World Economy

IMF Says Australia Needs More Government Spending

The RBA is struggling to gauge the strength of the labor market.The RBA is struggling to gauge the strength of the labor market.

The federal government in Australia should consider slowing its path to budget balance and instead spend more on growth-friendly infrastructure projects, IMF staff said in their annual check-up on the economy.

The International Monetary Fund report also recommended the Reserve Bank of Australia keep monetary policy stimulative, given that risks to the economy and inflation remained on the downside, AAP reported.

“Ensuring the return to full employment under weak global conditions will need continued accommodative monetary policy and quality infrastructure spending, which will also boost long-term growth potential,” IMF staff wrote in their regular assessment.

While Australia was transitioning from a mining boom with strong growth and relatively low unemployment, it had not been immune to symptoms of the “new mediocre”, the report said.

Business investment outside of mining had disappointed, underemployment remained high and wage growth sluggish, said the Washington-based organization.

The report recommended the conservative government of Malcolm Turnbull slow efforts to balance its budget on a five-year horizon.

“In IMF staff’s view, the pace of targeted fiscal consolidation under the baseline should be more gradual and some of the growth-friendly spending should be ramped up.”

In particular, plans to tighten fiscal policy aggressively in 2017-18 could prove counter-productive, the report said. Rather, the government should consider spending more on infrastructure, a hot-button topic in Australia.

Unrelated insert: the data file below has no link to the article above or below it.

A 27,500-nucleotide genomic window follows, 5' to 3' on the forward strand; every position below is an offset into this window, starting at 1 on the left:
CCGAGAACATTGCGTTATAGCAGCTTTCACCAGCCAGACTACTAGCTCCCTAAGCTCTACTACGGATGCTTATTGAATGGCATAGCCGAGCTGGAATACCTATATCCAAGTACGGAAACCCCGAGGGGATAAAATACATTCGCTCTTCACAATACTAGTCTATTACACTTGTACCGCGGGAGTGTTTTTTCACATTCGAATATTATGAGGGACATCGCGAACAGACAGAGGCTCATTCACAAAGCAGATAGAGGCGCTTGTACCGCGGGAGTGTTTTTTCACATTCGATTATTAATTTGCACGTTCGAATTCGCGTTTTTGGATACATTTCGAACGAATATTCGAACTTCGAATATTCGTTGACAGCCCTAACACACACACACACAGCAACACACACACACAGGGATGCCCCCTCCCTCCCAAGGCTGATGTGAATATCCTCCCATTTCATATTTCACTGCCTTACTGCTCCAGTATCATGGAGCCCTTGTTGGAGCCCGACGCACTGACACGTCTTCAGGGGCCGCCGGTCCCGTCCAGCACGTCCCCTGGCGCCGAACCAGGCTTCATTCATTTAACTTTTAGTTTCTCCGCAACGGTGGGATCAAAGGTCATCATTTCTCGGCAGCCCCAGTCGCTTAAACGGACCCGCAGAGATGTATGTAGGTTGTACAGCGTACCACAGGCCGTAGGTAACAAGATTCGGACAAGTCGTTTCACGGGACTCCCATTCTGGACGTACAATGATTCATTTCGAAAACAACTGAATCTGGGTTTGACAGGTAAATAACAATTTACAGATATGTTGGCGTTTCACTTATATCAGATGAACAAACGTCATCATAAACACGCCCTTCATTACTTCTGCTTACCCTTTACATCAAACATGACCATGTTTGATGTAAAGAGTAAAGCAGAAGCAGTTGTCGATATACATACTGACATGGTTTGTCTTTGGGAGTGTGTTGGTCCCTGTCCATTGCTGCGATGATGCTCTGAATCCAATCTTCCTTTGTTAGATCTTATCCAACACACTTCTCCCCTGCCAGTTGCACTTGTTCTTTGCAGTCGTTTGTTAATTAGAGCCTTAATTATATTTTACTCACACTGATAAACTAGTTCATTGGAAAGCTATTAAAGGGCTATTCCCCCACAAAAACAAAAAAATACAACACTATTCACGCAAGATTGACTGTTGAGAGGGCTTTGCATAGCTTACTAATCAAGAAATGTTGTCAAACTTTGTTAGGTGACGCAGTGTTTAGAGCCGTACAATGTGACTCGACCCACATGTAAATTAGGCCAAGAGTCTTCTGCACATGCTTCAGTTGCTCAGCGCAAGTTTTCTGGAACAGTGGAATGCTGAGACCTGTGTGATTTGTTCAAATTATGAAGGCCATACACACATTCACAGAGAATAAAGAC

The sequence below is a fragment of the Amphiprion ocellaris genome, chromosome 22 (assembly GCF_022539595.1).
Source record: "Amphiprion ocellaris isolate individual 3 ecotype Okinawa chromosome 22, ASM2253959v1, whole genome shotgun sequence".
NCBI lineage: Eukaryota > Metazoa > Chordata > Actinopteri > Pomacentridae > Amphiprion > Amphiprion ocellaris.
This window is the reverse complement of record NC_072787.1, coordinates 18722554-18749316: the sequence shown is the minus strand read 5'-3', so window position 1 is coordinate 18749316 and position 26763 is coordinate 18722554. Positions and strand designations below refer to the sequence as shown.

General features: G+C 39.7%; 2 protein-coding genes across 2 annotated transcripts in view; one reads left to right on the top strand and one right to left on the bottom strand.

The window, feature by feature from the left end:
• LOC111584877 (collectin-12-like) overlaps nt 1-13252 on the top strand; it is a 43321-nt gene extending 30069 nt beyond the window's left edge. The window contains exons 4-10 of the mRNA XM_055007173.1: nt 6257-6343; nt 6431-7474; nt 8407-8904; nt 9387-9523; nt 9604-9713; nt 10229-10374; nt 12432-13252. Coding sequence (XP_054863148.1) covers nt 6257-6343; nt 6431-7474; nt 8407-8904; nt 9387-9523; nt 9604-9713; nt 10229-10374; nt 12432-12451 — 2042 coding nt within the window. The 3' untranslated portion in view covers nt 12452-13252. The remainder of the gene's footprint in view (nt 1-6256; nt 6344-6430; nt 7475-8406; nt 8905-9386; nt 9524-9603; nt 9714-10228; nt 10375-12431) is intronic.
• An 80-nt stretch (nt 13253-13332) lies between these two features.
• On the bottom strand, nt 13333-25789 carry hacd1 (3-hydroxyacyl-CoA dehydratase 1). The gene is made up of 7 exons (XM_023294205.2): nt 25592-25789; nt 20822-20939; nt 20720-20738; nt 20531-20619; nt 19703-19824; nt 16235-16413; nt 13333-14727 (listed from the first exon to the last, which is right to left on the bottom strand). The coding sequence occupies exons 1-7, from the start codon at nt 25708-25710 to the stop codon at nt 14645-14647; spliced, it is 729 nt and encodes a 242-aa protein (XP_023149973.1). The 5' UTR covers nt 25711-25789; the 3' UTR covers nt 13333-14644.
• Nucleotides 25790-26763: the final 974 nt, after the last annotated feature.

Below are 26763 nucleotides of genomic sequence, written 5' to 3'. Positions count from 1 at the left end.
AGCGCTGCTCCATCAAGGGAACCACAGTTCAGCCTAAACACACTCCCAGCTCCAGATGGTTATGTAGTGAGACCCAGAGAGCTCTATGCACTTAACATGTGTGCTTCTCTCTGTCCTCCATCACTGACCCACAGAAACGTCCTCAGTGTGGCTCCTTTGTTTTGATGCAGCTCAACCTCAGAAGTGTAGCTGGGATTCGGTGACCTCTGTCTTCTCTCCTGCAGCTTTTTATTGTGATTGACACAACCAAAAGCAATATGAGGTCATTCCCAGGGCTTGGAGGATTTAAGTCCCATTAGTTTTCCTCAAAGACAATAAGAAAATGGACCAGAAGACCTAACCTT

“A more sustained, multi-year increase in spending on efficient infrastructure ... would be desirable, considering that Australia has infrastructure needs and fiscal space, the funding environment is favorable, and that the expected return to full employment is gradual,” the IMF staff said.

 Uncertain Job Market

The RBA is struggling to gauge the strength of the labor market and its implications for inflation while house prices on the east coast accelerate.

At the same time, the RBA said in minutes of its November 1 meeting in Sydney that the risks to the global inflation outlook “were more balanced than they had been for some time”. That follows a rebound in commodity prices and faster forecast growth in major advanced economies.

“Considerable uncertainty remained about the strength of labor market conditions and the implications for labor cost growth,” the RBA said after leaving the cash rate at a record-low 1.5%. It added “the overall assessment was that the risks around the inflation forecast were broadly balanced”.


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